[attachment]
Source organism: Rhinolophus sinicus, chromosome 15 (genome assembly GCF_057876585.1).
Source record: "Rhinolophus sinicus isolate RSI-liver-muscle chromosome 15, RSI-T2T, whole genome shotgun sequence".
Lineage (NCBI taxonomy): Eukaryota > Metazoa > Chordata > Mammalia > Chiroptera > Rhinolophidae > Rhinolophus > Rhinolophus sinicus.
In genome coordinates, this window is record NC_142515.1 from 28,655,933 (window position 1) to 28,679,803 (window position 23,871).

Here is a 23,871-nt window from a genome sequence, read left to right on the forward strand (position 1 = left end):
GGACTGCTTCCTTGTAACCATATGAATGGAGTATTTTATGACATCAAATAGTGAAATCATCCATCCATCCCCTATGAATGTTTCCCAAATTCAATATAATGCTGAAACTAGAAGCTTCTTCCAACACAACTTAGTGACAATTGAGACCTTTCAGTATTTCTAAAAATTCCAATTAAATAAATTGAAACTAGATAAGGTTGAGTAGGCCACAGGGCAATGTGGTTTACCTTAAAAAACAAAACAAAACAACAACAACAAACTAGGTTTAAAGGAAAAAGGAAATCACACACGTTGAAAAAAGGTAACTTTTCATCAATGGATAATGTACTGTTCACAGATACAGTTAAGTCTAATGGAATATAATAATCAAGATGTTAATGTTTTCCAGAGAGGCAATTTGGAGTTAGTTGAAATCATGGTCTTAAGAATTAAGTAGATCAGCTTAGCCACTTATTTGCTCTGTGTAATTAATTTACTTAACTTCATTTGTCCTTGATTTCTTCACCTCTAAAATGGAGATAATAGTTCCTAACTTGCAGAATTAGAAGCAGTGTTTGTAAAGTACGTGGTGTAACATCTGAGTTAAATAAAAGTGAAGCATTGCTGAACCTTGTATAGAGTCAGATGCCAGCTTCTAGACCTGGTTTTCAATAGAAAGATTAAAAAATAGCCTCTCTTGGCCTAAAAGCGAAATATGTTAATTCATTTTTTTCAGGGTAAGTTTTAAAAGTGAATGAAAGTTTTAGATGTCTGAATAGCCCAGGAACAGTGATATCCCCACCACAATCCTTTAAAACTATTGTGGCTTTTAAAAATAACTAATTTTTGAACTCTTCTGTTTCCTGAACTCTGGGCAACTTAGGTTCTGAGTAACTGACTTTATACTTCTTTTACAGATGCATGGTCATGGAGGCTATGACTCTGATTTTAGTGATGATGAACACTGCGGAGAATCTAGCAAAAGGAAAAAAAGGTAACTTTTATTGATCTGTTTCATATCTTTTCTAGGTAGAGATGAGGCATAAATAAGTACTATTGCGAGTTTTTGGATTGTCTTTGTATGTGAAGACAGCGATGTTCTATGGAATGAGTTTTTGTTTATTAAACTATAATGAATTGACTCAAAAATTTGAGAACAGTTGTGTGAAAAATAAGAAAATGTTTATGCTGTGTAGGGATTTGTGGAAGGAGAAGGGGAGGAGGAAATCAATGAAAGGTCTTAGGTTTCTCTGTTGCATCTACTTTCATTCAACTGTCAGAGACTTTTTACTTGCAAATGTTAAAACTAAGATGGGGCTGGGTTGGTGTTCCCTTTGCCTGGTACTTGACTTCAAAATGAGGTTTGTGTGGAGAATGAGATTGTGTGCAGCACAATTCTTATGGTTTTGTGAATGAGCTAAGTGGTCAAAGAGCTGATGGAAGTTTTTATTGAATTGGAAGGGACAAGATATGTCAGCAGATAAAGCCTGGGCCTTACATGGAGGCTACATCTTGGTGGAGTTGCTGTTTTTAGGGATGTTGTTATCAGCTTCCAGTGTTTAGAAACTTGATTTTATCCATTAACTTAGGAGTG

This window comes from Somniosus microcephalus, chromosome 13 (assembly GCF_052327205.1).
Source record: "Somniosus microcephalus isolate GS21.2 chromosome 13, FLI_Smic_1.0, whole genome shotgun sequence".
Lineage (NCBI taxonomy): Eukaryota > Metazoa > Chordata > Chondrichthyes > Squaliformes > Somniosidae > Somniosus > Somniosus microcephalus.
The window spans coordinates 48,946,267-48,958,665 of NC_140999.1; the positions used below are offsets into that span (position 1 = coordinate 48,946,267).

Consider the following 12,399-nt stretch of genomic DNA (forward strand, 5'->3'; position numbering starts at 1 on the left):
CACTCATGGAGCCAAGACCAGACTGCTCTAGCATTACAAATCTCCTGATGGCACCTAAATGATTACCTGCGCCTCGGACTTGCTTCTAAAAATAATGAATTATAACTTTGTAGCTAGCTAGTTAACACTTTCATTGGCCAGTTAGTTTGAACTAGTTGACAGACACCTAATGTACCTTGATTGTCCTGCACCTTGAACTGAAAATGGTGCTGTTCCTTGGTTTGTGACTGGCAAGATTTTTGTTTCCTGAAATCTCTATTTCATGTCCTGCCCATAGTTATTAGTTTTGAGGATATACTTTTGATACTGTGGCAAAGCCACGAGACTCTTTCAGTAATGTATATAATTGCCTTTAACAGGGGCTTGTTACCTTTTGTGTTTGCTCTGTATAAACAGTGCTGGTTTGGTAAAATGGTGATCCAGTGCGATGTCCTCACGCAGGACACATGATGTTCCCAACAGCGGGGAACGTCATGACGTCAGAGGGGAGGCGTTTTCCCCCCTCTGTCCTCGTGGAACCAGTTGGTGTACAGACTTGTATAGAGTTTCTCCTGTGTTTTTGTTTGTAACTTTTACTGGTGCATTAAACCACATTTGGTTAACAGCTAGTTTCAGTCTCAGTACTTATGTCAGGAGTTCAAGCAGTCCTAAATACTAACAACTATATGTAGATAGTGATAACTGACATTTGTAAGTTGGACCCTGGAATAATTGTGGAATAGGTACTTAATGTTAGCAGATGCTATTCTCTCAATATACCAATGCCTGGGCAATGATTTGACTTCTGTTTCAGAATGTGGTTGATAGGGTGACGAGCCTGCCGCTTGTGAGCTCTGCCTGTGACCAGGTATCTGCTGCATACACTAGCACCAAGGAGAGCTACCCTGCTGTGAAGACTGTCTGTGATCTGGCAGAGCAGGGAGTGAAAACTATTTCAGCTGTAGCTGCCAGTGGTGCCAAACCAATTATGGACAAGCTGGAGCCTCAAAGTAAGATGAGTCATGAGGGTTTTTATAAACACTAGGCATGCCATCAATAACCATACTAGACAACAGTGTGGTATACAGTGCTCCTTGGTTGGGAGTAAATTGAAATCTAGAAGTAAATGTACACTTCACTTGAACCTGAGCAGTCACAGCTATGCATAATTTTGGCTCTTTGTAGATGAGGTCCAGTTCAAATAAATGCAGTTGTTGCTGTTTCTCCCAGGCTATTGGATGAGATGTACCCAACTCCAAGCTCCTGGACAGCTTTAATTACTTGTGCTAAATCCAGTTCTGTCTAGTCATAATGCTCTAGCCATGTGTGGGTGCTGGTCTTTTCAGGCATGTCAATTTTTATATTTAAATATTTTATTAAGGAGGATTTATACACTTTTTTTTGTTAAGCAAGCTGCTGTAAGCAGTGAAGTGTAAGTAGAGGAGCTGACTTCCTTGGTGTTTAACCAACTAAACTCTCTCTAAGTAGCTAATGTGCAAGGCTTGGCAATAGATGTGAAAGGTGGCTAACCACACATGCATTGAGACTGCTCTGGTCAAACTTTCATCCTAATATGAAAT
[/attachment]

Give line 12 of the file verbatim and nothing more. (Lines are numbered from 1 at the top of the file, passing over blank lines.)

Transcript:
CACTCATGGAGCCAAGACCAGACTGCTCTAGCATTACAAATCTCCTGATGGCACCTAAATGATTACCTGCGCCTCGGACTTGCTTCTAAAAATAATGAATTATAACTTTGTAGCTAGCTAGTTAACACTTTCATTGGCCAGTTAGTTTGAACTAGTTGACAGACACCTAATGTACCTTGATTGTCCTGCACCTTGAACTGAAAATGGTGCTGTTCCTTGGTTTGTGACTGGCAAGATTTTTGTTTCCTGAAATCTCTATTTCATGTCCTGCCCATAGTTATTAGTTTTGAGGATATACTTTTGATACTGTGGCAAAGCCACGAGACTCTTTCAGTAATGTATATAATTGCCTTTAACAGGGGCTTGTTACCTTTTGTGTTTGCTCTGTATAAACAGTGCTGGTTTGGTAAAATGGTGATCCAGTGCGATGTCCTCACGCAGGACACATGATGTTCCCAACAGCGGGGAACGTCATGACGTCAGAGGGGAGGCGTTTTCCCCCCTCTGTCCTCGTGGAACCAGTTGGTGTACAGACTTGTATAGAGTTTCTCCTGTGTTTTTGTTTGTAACTTTTACTGGTGCATTAAACCACATTTGGTTAACAGCTAGTTTCAGTCTCAGTACTTATGTCAGGAGTTCAAGCAGTCCTAAATACTAACAACTATATGTAGATAGTGATAACTGACATTTGTAAGTTGGACCCTGGAATAATTGTGGAATAGGTACTTAATGTTAGCAGATGCTATTCTCTCAATATACCAATGCCTGGGCAATGATTTGACTTCTGTTTCAGAATGTGGTTGATAGGGTGACGAGCCTGCCGCTTGTGAGCTCTGCCTGTGACCAGGTATCTGCTGCATACACTAGCACCAAGGAGAGCTACCCTGCTGTGAAGACTGTCTGTGATCTGGCAGAGCAGGGAGTGAAAACTATTTCAGCTGTAGCTGCCAGTGGTGCCAAACCAATTATGGACAAGCTGGAGCCTCAAAGTAAGATGAGTCATGAGGGTTTTTATAAACACTAGGCATGCCATCAATAACCATACTAGACAACAGTGTGGTATACAGTGCTCCTTGGTTGGGAGTAAATTGAAATCTAGAAGTAAATGTACACTTCACTTGAACCTGAGCAGTCACAGCTATGCATAATTTTGGCTCTTTGTAGATGAGGTCCAGTTCAAATAAATGCAGTTGTTGCTGTTTCTCCCAGGCTATTGGATGAGATGTACCCAACTCCAAGCTCCTGGACAGCTTTAATTACTTGTGCTAAATCCAGTTCTGTCTAGTCATAATGCTCTAGCCATGTGTGGGTGCTGGTCTTTTCAGGCATGTCAATTTTTATATTTAAATATTTTATTAAGGAGGATTTATACACTTTTTTTTGTTAAGCAAGCTGCTGTAAGCAGTGAAGTGTAAGTAGAGGAGCTGACTTCCTTGGTGTTTAACCAACTAAACTCTCTCTAAGTAGCTAATGTGCAAGGCTTGGCAATAGATGTGAAAGGTGGCTAACCACACATGCATTGAGACTGCTCTGGTCAAACTTTCATCCTAATATGAAAT